It seems the ICD-10 implementation is not quite over for healthcare providers, according to an announcement made by the Centers for Medicare & Medicaid Services (CMS). Given previous delays in the ICD-10 go-live date, what are intended to be regular, more wide-scale updates to the code set (accounting for new procedures, diseases, or technology) have been stalled since 2011. As such, a significant number of codes have been awaiting their addition to the official code set, and it was decided the partial freeze on regular additions or revisions will be lifted exactly one year after go-live on October 1st, 2016.
With this in mind, the following provides a high-level overview of the federal processes that have contributed to the recent addition of ICD-10 codes—codes that may be added or adjusted—and the potential impact of this change.
Understanding Federal Processes
The decision to update the ICD-10 code set comes as a result of a March 9th meeting of the ICD-10 Coordination and Maintenance Committee, which is chaired by the National Center for Health Statistics, the Centers for Disease Control and Prevention (CDC), and CMS—all of which share the responsibility of updating or approving code changes. Released April 18th, the 2017 Hospital Inpatient Prospective Payment System (IPPS) affirms this decision, stating, “It was announced at this meeting that any new ICD-10-CM/PCS codes for which there was consensus of public support and for which complete tabular and indexing changes would be made by May 2016, would be included in the October 1st, 2016 update to ICD-10-CM/ICD-10-PCS.”
Exploring the New and/or Modified ICD-10 Codes
As a result, more than 5,500 new codes will be functional for claims originating in fiscal year 2017. This includes 1,900 diagnosis codes and 3,651 inpatient procedure codes that are now in a series of online tables, according to the 2017 IPPS proposed rule. Revisions will also be made to 487 code titles. From that point on, regular additions or changes will be made as procedures are innovated, diseases evolve, and more.
As only a few examples of the many potential codes being added or updated, the CDC introduced code A92.5, which indicates the diagnosis of the Zika virus. There have also been codes planned for face transplant, hand transplant, and donor organ perfusion procedures. CMS has also noted that 97% of the new hospital inpatient procedure codes are actually updates to cardiovascular systems—of which, 3,084 or 84% are meant to account for “unique device values for multiple intraluminal devices and to apply the qualifier Bifurcation to multiple root operation tables for all artery body part values.” Furthermore, changes to MS-DRGs will also be included in the October 1st, 2016 update.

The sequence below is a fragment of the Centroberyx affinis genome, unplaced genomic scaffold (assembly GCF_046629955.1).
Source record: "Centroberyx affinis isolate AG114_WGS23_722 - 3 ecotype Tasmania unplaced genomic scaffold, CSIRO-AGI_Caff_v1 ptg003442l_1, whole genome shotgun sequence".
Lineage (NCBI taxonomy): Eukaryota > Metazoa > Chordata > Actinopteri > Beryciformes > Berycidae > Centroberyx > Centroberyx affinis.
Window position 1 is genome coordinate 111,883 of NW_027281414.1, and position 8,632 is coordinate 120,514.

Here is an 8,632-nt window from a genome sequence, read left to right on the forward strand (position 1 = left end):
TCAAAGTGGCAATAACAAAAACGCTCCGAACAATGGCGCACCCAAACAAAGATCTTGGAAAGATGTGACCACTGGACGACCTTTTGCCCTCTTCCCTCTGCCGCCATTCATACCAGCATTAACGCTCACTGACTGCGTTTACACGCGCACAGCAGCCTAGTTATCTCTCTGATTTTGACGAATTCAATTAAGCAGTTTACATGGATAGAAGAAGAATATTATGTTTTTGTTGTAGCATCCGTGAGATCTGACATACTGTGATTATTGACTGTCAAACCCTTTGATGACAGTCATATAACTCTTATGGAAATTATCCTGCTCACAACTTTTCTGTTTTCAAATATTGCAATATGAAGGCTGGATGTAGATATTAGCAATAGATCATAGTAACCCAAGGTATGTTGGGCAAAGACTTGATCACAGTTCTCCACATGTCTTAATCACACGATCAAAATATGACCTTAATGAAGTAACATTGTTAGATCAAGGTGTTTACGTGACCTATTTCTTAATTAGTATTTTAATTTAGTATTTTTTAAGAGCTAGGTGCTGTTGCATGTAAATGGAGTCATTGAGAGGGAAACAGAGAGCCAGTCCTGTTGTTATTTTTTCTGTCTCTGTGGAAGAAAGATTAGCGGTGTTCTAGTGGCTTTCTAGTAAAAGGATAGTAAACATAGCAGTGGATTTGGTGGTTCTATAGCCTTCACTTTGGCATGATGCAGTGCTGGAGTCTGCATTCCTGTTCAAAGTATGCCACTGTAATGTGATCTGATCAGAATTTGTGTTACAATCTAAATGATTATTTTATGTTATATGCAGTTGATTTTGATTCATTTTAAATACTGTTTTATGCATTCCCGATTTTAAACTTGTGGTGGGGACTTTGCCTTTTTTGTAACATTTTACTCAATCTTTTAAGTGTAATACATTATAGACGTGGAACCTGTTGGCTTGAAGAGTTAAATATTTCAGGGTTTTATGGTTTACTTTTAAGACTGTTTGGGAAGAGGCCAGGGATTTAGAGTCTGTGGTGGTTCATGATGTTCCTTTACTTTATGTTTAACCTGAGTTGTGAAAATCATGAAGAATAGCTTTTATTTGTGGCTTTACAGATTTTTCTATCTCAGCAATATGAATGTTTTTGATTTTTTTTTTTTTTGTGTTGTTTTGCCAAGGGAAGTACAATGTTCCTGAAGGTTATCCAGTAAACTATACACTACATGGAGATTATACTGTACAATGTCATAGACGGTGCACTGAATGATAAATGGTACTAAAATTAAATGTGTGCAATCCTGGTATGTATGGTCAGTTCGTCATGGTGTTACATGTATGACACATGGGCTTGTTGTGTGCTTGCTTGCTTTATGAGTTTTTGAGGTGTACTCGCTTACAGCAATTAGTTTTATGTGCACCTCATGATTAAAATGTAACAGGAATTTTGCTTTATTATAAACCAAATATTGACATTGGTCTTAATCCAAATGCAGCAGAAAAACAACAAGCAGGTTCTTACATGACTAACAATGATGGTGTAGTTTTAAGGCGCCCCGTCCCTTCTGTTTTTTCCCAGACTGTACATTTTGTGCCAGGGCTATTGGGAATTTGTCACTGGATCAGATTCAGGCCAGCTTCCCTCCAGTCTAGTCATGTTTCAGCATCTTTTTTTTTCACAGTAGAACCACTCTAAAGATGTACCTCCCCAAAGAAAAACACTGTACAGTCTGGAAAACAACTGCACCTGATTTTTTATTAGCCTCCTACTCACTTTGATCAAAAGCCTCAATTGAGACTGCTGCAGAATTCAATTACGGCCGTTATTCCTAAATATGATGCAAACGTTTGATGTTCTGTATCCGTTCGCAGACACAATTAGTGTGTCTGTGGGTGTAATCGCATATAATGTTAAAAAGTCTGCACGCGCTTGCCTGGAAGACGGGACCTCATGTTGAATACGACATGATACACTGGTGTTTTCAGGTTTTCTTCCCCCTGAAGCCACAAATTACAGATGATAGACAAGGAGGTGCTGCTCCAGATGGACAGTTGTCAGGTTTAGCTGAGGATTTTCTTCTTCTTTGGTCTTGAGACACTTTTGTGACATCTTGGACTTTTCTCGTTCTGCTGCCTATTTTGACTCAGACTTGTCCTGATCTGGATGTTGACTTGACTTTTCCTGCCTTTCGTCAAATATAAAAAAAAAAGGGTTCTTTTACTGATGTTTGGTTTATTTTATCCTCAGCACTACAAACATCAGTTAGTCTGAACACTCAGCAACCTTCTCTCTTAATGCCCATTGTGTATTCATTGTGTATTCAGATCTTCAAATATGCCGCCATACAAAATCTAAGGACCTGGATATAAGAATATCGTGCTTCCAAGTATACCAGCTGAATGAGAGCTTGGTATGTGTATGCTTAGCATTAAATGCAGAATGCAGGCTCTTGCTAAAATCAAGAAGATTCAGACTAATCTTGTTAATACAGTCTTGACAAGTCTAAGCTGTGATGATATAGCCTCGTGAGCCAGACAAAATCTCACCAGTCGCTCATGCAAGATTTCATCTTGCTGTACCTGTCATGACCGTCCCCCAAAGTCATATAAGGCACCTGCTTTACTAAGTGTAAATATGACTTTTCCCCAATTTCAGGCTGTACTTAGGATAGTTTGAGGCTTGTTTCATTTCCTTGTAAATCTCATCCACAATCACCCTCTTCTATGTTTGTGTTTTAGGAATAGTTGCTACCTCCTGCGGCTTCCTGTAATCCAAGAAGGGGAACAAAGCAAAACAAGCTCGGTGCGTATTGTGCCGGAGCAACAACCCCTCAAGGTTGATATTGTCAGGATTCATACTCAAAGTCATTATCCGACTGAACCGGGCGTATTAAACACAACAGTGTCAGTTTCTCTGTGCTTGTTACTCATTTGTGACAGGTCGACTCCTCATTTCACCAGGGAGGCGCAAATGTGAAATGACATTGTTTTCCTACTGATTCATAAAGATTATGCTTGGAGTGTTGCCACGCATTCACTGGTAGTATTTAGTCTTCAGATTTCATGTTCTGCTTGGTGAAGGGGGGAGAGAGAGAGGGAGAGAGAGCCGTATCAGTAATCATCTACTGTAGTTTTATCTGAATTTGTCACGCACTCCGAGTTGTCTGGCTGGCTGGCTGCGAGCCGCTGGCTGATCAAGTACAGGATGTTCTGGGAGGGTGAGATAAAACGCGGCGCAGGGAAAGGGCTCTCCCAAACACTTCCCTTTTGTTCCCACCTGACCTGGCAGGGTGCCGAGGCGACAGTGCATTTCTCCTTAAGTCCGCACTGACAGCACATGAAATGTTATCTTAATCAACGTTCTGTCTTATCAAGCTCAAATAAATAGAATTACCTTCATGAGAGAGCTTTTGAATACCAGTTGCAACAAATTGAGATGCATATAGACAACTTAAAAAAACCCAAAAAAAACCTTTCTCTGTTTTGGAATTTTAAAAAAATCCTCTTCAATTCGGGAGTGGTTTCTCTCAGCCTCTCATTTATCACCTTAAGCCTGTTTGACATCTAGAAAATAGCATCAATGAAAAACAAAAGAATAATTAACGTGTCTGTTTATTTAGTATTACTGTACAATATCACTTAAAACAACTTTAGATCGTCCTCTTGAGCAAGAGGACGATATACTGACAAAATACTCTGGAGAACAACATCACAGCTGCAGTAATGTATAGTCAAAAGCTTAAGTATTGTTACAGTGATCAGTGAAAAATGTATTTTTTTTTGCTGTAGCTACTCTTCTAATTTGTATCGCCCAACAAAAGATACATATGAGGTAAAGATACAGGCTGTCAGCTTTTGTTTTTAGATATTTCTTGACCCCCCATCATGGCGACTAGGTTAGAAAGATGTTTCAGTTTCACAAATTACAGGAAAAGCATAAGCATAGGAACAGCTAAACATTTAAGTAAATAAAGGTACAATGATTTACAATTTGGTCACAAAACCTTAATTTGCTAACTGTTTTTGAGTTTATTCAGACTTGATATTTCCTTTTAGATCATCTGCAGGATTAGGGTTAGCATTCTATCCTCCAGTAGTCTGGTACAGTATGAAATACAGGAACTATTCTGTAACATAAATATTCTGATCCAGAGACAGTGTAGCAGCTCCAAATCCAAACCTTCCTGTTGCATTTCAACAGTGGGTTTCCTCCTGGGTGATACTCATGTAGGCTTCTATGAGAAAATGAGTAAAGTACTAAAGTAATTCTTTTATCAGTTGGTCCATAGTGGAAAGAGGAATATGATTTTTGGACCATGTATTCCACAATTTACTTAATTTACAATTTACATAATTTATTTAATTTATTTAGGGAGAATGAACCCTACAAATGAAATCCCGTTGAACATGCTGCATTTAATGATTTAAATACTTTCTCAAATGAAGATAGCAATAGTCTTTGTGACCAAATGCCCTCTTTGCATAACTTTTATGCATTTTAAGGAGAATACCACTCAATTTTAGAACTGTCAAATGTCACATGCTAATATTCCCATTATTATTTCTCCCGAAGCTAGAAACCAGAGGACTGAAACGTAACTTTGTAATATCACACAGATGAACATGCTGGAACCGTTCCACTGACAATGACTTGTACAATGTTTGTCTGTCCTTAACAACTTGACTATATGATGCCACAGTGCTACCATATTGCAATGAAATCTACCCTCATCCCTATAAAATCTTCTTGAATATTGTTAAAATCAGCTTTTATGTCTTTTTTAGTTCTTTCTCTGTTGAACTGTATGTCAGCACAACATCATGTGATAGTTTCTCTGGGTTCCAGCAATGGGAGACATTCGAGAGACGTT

Preparing for October 1st, 2016
It is likely not lost on revenue cycle or coding leaders that such a large installment of new codes will be coming right on the heels of CMS’ grace period—the one intended to provide some leeway in the specificity of ICD-10 codes applied. Up until October 1st, 2016, as long as the code applied is within the same family of codes as the appropriate code, no penalty will be applied and reimbursement will still be given. After this time, however, organizational leaders are largely expecting that denials will finally see the increases projected prior to the initial conversion in code set. CMS had projected that initial denials would double or even triple, but according to Academy survey results, most organizations have not yet seen a sizeable increase in denials as a result of ICD-10. With thousands of additional codes coming into the fold just as its grace period ends, it could be that CMS’ estimation will come to fruition at the start of next year.
With that being said, despite the thousands of additional codes certainly having the potential to place a strain on organizations once implemented, industry experts seem to predict that the burden will be placed more on external vendors than providers—as they must work to incorporate the changes into existing software. As much still remains to be seen, providers may find it beneficial to continue strengthening documentation and coding processes as much as possible now as opposed to a later date.
While the comment period has already ended as of April 8th on the newest ICD-10 codes, the 2017 IPPS proposed rule encouraged those with questions or suggestions on coding issues to email firstname.lastname@example.org for diagnosis codes or ICDProcedureCodeRequest@cms.hhs.gov for procedure codes.
Recordings as well as minutes of the meetings held by the ICD-10 Coordination and Maintenance Committee—in addition to a list of changes and revisions—are posted on CMS’ website under the Medicare and “Transition from ICD-9-CM to ICD-10” tabs.